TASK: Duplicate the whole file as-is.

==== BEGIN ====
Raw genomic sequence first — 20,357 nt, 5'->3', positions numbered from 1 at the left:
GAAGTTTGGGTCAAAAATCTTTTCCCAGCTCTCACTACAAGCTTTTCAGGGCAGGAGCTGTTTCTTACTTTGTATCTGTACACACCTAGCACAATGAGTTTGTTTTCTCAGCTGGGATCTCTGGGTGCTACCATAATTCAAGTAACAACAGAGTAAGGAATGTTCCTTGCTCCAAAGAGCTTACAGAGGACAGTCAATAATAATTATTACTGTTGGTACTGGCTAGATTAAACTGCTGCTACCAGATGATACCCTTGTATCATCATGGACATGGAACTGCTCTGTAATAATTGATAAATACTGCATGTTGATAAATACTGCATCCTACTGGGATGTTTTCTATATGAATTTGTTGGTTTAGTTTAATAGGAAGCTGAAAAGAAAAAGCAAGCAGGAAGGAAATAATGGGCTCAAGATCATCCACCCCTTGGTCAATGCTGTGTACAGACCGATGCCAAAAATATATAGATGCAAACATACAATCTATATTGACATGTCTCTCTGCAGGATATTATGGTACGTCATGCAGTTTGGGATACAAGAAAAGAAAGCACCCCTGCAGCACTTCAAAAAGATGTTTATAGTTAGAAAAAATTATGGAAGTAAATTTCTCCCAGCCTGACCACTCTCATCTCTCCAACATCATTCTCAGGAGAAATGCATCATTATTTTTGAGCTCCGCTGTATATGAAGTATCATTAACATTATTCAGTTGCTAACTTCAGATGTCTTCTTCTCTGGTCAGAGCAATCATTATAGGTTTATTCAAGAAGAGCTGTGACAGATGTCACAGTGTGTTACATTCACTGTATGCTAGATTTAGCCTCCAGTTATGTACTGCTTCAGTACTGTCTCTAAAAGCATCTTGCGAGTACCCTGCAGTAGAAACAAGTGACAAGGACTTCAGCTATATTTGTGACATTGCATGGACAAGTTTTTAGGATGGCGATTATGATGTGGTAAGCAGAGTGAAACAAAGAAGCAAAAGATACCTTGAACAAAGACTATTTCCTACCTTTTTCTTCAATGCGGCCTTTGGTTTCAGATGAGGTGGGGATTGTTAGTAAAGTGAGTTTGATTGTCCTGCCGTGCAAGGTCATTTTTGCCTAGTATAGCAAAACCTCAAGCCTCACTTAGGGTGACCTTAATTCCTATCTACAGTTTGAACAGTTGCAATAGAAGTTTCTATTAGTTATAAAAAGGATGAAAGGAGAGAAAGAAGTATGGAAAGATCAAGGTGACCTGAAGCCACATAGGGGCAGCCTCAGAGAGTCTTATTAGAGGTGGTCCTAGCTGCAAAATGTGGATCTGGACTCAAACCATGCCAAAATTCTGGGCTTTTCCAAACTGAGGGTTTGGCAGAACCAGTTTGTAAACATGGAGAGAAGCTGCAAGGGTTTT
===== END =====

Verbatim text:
Raw genomic sequence first — 20,357 nt, 5'->3', positions numbered from 1 at the left:
GAAGTTTGGGTCAAAAATCTTTTCCCAGCTCTCACTACAAGCTTTTCAGGGCAGGAGCTGTTTCTTACTTTGTATCTGTACACACCTAGCACAATGAGTTTGTTTTCTCAGCTGGGATCTCTGGGTGCTACCATAATTCAAGTAACAACAGAGTAAGGAATGTTCCTTGCTCCAAAGAGCTTACAGAGGACAGTCAATAATAATTATTACTGTTGGTACTGGCTAGATTAAACTGCTGCTACCAGATGATACCCTTGTATCATCATGGACATGGAACTGCTCTGTAATAATTGATAAATACTGCATGTTGATAAATACTGCATCCTACTGGGATGTTTTCTATATGAATTTGTTGGTTTAGTTTAATAGGAAGCTGAAAAGAAAAAGCAAGCAGGAAGGAAATAATGGGCTCAAGATCATCCACCCCTTGGTCAATGCTGTGTACAGACCGATGCCAAAAATATATAGATGCAAACATACAATCTATATTGACATGTCTCTCTGCAGGATATTATGGTACGTCATGCAGTTTGGGATACAAGAAAAGAAAGCACCCCTGCAGCACTTCAAAAAGATGTTTATAGTTAGAAAAAATTATGGAAGTAAATTTCTCCCAGCCTGACCACTCTCATCTCTCCAACATCATTCTCAGGAGAAATGCATCATTATTTTTGAGCTCCGCTGTATATGAAGTATCATTAACATTATTCAGTTGCTAACTTCAGATGTCTTCTTCTCTGGTCAGAGCAATCATTATAGGTTTATTCAAGAAGAGCTGTGACAGATGTCACAGTGTGTTACATTCACTGTATGCTAGATTTAGCCTCCAGTTATGTACTGCTTCAGTACTGTCTCTAAAAGCATCTTGCGAGTACCCTGCAGTAGAAACAAGTGACAAGGACTTCAGCTATATTTGTGACATTGCATGGACAAGTTTTTAGGATGGCGATTATGATGTGGTAAGCAGAGTGAAACAAAGAAGCAAAAGATACCTTGAACAAAGACTATTTCCTACCTTTTTCTTCAATGCGGCCTTTGGTTTCAGATGAGGTGGGGATTGTTAGTAAAGTGAGTTTGATTGTCCTGCCGTGCAAGGTCATTTTTGCCTAGTATAGCAAAACCTCAAGCCTCACTTAGGGTGACCTTAATTCCTATCTACAGTTTGAACAGTTGCAATAGAAGTTTCTATTAGTTATAAAAAGGATGAAAGGAGAGAAAGAAGTATGGAAAGATCAAGGTGACCTGAAGCCACATAGGGGCAGCCTCAGAGAGTCTTATTAGAGGTGGTCCTAGCTGCAAAATGTGGATCTGGACTCAAACCATGCCAAAATTCTGGGCTTTTCCAAACTGAGGGTTTGGCAGAACCAGTTTGTAAACATGGAGAGAAGCTGCAAGGGTTTT